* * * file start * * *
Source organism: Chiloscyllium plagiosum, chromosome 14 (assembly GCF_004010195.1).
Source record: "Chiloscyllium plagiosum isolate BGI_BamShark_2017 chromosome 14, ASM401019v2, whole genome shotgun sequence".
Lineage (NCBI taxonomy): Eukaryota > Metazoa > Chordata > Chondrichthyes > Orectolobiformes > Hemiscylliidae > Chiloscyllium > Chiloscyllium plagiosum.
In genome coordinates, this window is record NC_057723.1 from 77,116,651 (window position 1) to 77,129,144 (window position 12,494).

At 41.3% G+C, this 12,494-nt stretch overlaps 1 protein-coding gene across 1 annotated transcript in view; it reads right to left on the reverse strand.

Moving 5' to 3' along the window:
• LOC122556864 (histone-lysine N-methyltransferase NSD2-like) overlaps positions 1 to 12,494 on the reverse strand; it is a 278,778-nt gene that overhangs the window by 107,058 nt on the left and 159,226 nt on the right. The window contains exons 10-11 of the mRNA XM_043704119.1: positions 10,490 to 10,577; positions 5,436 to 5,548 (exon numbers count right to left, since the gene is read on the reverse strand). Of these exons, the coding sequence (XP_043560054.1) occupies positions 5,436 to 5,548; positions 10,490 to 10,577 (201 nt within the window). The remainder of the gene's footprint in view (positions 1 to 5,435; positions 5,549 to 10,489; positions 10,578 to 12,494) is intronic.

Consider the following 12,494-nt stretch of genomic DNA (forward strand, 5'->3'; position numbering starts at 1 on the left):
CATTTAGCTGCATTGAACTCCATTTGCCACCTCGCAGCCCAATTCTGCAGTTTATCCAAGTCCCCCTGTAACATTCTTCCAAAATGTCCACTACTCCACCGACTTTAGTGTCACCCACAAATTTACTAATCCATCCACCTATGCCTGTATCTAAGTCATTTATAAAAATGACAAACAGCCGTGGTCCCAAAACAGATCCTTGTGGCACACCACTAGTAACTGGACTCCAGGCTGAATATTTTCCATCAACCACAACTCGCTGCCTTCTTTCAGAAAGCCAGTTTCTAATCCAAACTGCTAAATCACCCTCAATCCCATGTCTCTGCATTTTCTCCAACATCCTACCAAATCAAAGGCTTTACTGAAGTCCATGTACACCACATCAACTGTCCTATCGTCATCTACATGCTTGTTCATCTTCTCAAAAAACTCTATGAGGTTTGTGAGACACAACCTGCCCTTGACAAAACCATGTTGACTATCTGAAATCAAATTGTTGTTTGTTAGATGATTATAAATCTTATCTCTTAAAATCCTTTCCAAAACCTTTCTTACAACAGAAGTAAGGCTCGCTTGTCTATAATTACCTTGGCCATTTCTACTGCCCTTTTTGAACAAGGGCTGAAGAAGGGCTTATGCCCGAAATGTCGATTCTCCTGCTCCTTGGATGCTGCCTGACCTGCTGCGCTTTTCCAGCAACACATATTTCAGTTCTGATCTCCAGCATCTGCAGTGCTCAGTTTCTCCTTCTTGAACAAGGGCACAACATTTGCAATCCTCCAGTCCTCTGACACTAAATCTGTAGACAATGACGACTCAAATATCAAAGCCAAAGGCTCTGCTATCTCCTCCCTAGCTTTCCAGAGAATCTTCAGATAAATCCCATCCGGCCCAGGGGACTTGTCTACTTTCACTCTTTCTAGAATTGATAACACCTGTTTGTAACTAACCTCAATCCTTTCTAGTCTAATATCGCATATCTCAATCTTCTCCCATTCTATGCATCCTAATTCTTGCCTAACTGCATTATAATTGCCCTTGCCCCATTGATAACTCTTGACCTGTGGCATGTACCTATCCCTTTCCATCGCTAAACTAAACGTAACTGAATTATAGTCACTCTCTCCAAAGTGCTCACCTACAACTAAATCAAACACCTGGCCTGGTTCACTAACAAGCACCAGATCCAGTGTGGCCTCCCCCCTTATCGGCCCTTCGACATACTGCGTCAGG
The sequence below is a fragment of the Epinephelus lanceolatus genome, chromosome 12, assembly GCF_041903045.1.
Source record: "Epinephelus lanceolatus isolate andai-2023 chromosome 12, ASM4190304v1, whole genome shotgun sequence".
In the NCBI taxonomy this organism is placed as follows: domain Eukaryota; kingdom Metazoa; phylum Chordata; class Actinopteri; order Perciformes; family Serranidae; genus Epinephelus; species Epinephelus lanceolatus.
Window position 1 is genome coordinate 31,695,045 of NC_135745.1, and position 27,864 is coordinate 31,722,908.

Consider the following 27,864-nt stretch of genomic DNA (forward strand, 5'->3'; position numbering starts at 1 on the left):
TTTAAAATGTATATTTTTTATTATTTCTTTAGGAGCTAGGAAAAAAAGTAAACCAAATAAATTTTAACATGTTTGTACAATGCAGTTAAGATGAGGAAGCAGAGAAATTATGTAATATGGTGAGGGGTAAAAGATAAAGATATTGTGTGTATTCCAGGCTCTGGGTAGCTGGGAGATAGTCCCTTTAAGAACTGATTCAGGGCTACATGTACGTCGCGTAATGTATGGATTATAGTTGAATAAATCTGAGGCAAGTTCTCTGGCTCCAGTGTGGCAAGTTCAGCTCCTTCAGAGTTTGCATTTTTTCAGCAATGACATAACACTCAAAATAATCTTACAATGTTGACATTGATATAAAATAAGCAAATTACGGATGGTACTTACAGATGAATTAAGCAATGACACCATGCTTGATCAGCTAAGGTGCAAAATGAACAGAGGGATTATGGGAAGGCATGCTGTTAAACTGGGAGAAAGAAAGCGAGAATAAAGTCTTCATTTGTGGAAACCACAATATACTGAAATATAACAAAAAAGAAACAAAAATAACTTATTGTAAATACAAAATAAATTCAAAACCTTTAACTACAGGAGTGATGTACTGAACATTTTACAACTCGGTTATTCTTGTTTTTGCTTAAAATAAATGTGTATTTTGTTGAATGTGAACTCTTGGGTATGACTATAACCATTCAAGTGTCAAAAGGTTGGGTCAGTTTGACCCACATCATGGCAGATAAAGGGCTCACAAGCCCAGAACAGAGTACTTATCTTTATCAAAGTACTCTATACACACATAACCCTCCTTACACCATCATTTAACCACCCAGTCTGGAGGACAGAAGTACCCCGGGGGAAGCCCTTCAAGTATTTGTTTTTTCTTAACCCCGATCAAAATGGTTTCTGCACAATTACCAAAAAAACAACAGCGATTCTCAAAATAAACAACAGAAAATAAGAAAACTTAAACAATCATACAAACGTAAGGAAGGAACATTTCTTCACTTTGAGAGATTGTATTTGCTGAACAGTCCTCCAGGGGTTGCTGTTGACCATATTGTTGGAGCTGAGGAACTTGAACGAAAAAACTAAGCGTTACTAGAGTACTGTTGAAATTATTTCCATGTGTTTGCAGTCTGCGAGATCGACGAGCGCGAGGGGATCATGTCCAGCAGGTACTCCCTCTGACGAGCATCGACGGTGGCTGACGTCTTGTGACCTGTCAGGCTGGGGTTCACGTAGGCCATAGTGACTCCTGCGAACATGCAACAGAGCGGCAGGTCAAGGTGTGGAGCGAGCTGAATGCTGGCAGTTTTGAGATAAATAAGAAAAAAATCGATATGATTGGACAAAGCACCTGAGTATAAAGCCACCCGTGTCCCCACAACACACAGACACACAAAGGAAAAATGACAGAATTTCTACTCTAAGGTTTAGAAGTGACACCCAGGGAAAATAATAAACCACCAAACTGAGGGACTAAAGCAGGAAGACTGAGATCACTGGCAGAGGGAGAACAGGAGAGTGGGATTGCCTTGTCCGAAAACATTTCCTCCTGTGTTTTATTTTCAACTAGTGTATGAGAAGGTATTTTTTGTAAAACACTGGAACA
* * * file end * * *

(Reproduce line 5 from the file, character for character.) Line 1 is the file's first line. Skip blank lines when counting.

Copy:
At 41.3% G+C, this 12,494-nt stretch overlaps 1 protein-coding gene across 1 annotated transcript in view; it reads right to left on the reverse strand.